New York Daily News

October 22, 2007

PBA boss Patrick Lynch charges favoritism after deputy chief cleared in steroid case


The head of the city's rank-and-file police union said the decision to clear an NYPD deputy chief caught up in a steroids sting smacks of favoritism.

NYPD brass concluded Brooklyn Deputy Chief Michael Marino did nothing wrong by buying a topical steroid cream from a Brooklyn drugstore that is under investigation for distributing performance-enhancing drugs.

Marino took a voluntary drug test and said he appeared before the Internal Affairs Bureau to preserve his reputation after his name was leaked to the press. Top brass backed Marino and said his prescription for the cream was legitimate, police sources said.

But Patrolmen's Benevolent Association President Patrick Lynch said the chief should at least have been put on modified duty until the probe is complete.

"Right now, six police officers and a supervisor are accused of the same thing - yet the police officers are modified and the supervisor is not," Lynch said.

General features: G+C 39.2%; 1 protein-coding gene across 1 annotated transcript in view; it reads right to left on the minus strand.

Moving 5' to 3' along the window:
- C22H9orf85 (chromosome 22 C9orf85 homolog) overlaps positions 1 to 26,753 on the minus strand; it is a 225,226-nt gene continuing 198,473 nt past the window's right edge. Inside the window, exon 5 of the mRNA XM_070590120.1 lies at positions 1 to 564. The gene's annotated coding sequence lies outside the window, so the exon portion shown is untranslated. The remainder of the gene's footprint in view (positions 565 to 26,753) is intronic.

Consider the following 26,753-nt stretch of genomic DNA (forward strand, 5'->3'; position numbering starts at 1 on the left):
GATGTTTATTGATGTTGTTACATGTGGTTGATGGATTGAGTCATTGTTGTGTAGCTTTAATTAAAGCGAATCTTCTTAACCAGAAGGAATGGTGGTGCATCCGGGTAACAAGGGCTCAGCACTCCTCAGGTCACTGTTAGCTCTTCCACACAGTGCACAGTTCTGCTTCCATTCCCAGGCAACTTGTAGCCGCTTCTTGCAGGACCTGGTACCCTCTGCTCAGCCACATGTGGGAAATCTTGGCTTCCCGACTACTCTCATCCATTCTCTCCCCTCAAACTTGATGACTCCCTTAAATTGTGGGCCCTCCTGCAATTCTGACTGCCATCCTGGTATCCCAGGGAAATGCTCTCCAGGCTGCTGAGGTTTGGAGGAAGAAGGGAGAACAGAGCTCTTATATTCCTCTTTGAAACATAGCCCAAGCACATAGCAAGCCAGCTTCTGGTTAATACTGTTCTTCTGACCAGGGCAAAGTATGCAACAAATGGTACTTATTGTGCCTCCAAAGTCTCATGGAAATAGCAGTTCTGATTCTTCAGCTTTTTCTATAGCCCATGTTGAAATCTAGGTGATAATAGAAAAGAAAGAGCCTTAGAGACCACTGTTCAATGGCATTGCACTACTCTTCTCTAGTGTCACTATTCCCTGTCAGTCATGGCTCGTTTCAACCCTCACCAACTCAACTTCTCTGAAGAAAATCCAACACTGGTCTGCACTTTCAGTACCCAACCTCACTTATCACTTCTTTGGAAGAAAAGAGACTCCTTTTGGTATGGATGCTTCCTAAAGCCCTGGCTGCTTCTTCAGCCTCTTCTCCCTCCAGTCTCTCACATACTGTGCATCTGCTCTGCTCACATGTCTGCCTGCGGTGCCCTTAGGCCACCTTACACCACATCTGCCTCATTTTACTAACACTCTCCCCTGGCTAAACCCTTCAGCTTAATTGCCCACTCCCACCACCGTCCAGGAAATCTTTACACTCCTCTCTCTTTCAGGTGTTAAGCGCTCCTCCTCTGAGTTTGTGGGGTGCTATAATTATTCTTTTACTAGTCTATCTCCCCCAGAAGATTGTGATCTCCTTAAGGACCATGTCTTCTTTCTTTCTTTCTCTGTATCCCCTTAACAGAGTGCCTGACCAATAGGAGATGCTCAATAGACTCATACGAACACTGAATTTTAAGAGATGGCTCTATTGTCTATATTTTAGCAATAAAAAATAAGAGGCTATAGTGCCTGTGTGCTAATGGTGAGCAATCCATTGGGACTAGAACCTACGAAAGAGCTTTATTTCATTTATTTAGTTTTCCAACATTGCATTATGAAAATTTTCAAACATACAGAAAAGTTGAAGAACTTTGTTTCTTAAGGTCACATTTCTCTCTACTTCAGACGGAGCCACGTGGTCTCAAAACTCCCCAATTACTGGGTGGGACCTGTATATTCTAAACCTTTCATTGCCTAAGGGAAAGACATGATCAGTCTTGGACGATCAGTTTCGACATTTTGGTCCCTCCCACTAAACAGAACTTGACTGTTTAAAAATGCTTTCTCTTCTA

"All we want and expect is a fair investigation."

Six cops - a sergeant and five police officers - remain under department review for allegedly buying steroids from the same Bay Ridge shop, Lowen's Compounding Pharmacy.

None face criminal charges, but they could be disciplined or dismissed pending the review.

All six used the same Bay Ridge doctor to get their prescriptions, sources said. In at least one case, an officer bought topical cream as well as injectable steroids, sources said.

"If the PBA wants to be holier than thou, how come their members aren't lining up to take the drug test?" said John Driscoll, president of the Captains Endowment Association, which also represents deputy chiefs.